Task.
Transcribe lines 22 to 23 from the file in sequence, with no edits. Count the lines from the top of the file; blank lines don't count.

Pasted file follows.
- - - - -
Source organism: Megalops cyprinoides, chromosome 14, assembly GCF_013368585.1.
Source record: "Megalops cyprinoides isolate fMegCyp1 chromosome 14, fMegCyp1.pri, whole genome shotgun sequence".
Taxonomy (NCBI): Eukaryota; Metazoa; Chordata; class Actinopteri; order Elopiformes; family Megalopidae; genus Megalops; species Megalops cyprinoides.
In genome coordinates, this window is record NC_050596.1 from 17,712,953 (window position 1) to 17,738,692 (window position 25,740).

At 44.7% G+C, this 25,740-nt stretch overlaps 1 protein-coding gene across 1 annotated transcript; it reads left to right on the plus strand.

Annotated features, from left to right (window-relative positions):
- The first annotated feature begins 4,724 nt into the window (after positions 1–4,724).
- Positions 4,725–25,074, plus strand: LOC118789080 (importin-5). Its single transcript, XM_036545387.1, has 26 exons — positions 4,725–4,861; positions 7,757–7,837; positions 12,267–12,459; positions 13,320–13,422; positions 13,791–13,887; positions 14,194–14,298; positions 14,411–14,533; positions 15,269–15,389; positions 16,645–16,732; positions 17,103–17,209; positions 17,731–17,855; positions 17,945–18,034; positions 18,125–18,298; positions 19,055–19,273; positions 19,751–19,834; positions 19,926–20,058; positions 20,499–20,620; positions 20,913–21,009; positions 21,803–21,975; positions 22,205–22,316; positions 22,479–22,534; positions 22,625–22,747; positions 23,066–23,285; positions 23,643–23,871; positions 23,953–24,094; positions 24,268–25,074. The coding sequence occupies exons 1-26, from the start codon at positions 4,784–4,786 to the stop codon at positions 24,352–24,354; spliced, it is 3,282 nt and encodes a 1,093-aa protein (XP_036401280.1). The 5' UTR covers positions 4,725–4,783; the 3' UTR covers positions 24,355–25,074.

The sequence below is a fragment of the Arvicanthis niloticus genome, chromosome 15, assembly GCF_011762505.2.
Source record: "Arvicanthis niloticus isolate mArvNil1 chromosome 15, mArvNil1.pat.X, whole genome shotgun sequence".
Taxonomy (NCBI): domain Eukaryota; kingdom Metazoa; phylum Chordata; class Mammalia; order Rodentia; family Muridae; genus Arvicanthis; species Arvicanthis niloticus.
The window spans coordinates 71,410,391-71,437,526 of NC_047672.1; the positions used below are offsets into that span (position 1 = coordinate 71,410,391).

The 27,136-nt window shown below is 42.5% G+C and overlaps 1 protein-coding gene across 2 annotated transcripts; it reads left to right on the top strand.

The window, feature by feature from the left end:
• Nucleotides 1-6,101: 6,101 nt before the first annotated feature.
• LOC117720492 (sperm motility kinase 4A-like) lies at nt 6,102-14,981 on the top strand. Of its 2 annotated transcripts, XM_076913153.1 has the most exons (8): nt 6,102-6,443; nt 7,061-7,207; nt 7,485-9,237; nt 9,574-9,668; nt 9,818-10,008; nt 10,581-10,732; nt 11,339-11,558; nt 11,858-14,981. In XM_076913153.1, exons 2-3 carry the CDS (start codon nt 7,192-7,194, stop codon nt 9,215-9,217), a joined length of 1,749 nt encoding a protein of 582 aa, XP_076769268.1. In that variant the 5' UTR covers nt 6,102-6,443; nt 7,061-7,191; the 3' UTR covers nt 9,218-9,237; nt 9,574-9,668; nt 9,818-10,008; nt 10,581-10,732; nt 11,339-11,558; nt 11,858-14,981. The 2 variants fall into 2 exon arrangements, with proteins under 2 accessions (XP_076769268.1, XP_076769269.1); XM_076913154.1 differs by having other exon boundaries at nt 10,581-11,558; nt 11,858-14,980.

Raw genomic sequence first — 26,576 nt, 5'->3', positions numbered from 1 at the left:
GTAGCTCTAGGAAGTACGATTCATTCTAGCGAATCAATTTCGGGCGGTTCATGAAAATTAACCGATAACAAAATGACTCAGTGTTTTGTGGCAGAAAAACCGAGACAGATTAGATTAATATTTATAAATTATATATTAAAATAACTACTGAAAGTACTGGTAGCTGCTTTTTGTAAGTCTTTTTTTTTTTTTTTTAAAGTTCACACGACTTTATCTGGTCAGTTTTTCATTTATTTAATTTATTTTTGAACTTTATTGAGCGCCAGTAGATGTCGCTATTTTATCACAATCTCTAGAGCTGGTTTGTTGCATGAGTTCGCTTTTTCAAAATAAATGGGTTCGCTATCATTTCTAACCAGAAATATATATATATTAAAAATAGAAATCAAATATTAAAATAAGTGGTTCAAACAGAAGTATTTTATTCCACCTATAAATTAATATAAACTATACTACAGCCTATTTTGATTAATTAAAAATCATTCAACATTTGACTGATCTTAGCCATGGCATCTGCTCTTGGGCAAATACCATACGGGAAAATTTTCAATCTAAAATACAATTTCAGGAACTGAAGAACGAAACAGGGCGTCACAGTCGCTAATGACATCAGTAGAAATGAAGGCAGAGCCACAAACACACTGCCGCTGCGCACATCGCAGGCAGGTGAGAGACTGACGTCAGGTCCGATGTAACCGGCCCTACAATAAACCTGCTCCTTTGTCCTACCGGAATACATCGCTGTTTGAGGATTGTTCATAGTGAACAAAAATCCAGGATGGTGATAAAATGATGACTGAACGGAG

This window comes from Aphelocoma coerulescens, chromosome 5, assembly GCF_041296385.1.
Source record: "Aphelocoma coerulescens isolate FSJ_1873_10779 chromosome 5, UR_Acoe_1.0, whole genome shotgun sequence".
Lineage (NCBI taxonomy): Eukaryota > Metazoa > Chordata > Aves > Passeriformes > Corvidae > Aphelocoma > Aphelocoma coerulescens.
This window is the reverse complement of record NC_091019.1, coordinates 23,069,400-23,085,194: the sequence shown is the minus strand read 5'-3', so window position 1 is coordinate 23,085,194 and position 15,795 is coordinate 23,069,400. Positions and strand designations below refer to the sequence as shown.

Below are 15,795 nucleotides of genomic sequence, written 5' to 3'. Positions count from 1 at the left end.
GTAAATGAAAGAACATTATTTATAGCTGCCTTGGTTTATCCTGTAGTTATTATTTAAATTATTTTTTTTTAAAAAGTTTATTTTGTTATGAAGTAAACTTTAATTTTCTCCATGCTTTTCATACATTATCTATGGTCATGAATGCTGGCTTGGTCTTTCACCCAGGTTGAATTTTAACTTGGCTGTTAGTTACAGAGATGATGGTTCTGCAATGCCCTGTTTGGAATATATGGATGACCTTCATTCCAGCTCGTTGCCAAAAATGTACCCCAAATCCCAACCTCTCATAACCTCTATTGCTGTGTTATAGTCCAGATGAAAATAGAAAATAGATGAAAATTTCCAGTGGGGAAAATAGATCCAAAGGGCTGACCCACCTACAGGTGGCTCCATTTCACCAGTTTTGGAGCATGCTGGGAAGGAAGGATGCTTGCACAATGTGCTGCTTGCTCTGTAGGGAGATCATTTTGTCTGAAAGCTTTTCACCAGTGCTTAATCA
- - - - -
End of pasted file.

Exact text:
This window is the reverse complement of record NC_091019.1, coordinates 23,069,400-23,085,194: the sequence shown is the minus strand read 5'-3', so window position 1 is coordinate 23,085,194 and position 15,795 is coordinate 23,069,400. Positions and strand designations below refer to the sequence as shown.

Below are 15,795 nucleotides of genomic sequence, written 5' to 3'. Positions count from 1 at the left end.